The Logitech T650 is a large (129mm square) wireless touchpad specifically designed specifically to make using the gesture controls in Windows 8 feasible for either a desktop or laptop PC.
It has a large glass surface with just a little friction and feels very much like the glass-topped touchpad in my HP laptop, albeit much larger. There's a gentle slope to the unit making it easy to rest your wrist on the desk and reach to the front or back with little stretching. Build quality is great, with a substantial, solid feeling.
The excellent: Hardware & single screen gesturing
First impressions on initially unpacking the device are excellent - with the packaging being a pleasure to open with minimal wastage.
A micro USB cable is included for charging the battery, along with the tiny 2.4GHz proprietary unifying receiver (which works for up to 6 Logitech devices). Given the pain I've experienced trying to get Windows Bluetooth drivers to work on a plethora of devices I can forgive Logitech for going proprietary here - as the installation process was seamless (Win8). I simply plugged in the receiver, turned the touch pad on, and basic mouse functions worked. A sticker on the underside of the unit led me to the Logitech website to download the full SetPoint drivers for further customization.
In use most of gestures work really well. 2 fingers up and down scrolls web pages vertically very smoothly. For horizontal motions you have to remember that 2 fingers is scroll, and 3 fingers is forward and back - both of which work well across both desktop and metro style applications. 2 fingers also drive the zoom - in a motion that I think will become second nature - and just as easy as using the Ctrl-scroll wheel function in Windows 7.
3 fingers up takes you instantly to the Win8 start screen (or if you're on the start screen already it switches back to the desktop), and down drops you back to the desktop view - both of which I can see myself using on a regular basis (although there's something to be said for hitting the Windows key to go to the start screen, and then to start typing the name of an application). 3 fingers down while on the Desktop with applications open minimizes open applications, so that you can see the desktop below.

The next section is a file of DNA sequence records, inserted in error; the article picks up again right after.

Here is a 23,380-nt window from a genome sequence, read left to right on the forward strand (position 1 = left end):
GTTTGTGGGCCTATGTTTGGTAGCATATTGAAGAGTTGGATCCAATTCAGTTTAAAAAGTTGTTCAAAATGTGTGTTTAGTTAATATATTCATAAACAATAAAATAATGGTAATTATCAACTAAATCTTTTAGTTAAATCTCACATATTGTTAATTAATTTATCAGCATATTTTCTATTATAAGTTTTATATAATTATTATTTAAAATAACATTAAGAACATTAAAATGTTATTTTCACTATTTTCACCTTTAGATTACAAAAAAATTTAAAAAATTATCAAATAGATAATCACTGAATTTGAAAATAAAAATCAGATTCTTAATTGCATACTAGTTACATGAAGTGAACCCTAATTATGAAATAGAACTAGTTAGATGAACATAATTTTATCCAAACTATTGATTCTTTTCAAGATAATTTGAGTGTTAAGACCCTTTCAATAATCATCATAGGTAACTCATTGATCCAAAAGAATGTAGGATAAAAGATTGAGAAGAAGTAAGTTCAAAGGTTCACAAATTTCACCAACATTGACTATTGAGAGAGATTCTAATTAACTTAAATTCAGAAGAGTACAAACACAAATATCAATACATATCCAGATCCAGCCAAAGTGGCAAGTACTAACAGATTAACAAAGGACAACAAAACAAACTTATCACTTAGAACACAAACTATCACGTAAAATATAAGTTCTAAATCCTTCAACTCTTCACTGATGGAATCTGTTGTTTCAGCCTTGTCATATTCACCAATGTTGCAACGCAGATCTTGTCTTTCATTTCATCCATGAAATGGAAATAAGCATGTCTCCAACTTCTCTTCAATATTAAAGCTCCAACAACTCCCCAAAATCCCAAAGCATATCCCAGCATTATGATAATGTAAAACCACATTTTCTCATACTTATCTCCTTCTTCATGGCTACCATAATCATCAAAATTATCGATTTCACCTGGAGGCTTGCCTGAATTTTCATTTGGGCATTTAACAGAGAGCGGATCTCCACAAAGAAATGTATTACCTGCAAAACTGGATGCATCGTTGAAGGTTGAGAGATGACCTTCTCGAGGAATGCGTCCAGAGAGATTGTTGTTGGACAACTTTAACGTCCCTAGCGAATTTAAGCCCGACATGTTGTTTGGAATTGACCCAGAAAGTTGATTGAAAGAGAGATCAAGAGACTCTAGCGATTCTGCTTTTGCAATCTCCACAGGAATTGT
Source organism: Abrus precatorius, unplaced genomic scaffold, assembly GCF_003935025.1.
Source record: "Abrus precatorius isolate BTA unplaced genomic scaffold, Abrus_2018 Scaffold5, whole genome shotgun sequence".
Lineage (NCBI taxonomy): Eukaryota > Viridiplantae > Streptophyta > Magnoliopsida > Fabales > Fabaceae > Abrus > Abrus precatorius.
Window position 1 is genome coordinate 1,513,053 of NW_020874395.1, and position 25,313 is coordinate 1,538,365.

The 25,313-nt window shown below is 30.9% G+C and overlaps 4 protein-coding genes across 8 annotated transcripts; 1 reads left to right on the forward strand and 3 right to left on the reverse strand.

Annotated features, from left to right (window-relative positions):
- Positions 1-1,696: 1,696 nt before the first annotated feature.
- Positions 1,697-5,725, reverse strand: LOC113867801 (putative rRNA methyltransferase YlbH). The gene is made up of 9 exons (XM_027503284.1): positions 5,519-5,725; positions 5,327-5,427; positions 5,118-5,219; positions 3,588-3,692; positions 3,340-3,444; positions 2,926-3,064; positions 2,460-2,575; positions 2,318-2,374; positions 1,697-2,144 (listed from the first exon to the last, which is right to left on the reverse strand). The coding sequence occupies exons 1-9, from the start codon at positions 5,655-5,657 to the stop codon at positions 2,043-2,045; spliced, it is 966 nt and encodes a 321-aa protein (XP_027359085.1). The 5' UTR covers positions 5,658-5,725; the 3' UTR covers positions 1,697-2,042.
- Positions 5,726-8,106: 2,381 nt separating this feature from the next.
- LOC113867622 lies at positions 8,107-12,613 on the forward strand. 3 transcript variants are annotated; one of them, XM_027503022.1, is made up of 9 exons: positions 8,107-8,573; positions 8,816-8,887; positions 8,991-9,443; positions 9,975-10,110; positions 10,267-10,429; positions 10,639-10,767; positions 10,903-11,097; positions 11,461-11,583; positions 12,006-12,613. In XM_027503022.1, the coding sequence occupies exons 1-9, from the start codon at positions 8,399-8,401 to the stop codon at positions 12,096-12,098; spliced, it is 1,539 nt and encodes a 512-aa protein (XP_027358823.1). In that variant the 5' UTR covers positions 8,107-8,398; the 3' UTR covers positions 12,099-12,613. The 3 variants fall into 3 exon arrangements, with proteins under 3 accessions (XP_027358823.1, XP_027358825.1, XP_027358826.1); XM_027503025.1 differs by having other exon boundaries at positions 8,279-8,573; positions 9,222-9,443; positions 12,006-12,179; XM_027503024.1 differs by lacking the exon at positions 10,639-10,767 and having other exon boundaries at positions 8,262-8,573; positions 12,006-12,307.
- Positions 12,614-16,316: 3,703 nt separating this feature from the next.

On a single screen system the swipe from left gives you a graphical view of the last-used Win8 style app, and lets you switch to it smoothly. As is true of Win8 itself - the whole desktop appears as one of these, and it doesn't let you switch between all apps (for which you have to continue to use AltTab).
Clicking is accomplished either through a light tap on the surface, or a harder press to activate the button built into the rubber feet. Whilst it looks like there are two independent buttons on either corner I'm fairly sure that it is only one button. The touch surface determines if you're clicking in the left corner or the right one.
Given you're occasionally going to need to use the click function - the T650 isn't really optimized for use on the armchair for a multimedia PC, or other soft surfaces (like your leg).
I haven't quite got my head around how the 4-finger gestures work, so might leave them for another day... (although the 4-fingers up to maximize a desktop app is a good one).
If you're used to using a pen & touch Wacom device for photo editing - then you'll find that the touch on this is much better, but you'll still need the Wacom pen-based interface for photo editing. From a quick test the drivers didn't conflict - and I was able to use both together on the same system.
Cracks begin to appear: Click and drag
Click and drag has always been harder on touchpads than with mice, and Logitech have obviously thought long and hard about how to optimize this action (and have listened to user feedback, and released an update in mid Nov). There are two ways to left-click and drag.